Ordinary Palestinians and Israelis are caught in a clash of diverse political forces that subject them to a multitude of conflicting imperatives.  For Palestinians the challenge of state building requiring the structuring of political life around institutions and laws in borders that can be charted on a map often collides with their national liberation struggle drawn from memories of past injustices and their condition of exile.  A state-building process calling for calculating the costs and benefits not only of policy options but also of adherence to sacred principles is constantly in conflict with the impulse to redeem Palestinians from their suffering and national catastrophe by what is widely believed the unrealizable promise to repossess all they have lost.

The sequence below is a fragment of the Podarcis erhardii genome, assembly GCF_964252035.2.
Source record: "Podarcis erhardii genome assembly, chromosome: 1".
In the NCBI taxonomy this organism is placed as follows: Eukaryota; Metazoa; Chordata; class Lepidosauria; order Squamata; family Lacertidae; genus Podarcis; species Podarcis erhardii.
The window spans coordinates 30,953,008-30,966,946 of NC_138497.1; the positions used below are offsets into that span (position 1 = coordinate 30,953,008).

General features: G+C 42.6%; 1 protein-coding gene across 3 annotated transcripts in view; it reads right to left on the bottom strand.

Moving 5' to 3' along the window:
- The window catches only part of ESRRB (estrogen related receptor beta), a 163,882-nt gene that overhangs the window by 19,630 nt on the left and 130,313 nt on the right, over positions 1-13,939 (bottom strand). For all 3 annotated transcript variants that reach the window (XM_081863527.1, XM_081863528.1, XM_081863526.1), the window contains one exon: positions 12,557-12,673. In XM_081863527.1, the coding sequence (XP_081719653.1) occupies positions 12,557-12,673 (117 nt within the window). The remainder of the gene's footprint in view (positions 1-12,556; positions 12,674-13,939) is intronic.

Israelis, too, are subjected to contradictory forces.  They insist on hermetically sealed security arrangements that no Palestinian political leader or movement can deliver, let alone guarantee.  But while Israeli leaders may not be able to surrender enough land to convince all Palestinians to put an absolute end to their dispute with the Jewish state, they may be able to offer enough to convince some significant political forces both within and without the region to render the conflict less able to arouse popular passions and thus less capable of attracting resources for the purpose of undermining arrangements that create the groundwork for coexistence and stability.  If Israel cannot get what it wants from all Palestinians, perhaps, it can get enough from some significant number of them and from other countries within and without the Middle East for an agreement that preserves the military balance of forces.  It may even begin to shift public opinion in its direction.  Such a deal may be sufficient to manage the conflict even if it does not bring a full resolution for all Palestinians or Israelis.  While there is little reason to feel particularly hopeful about the prospects for concluding even this kind of deal, it is important to understand the elements needed to construct a negotiating process that has any chance, however slim, of producing an agreement.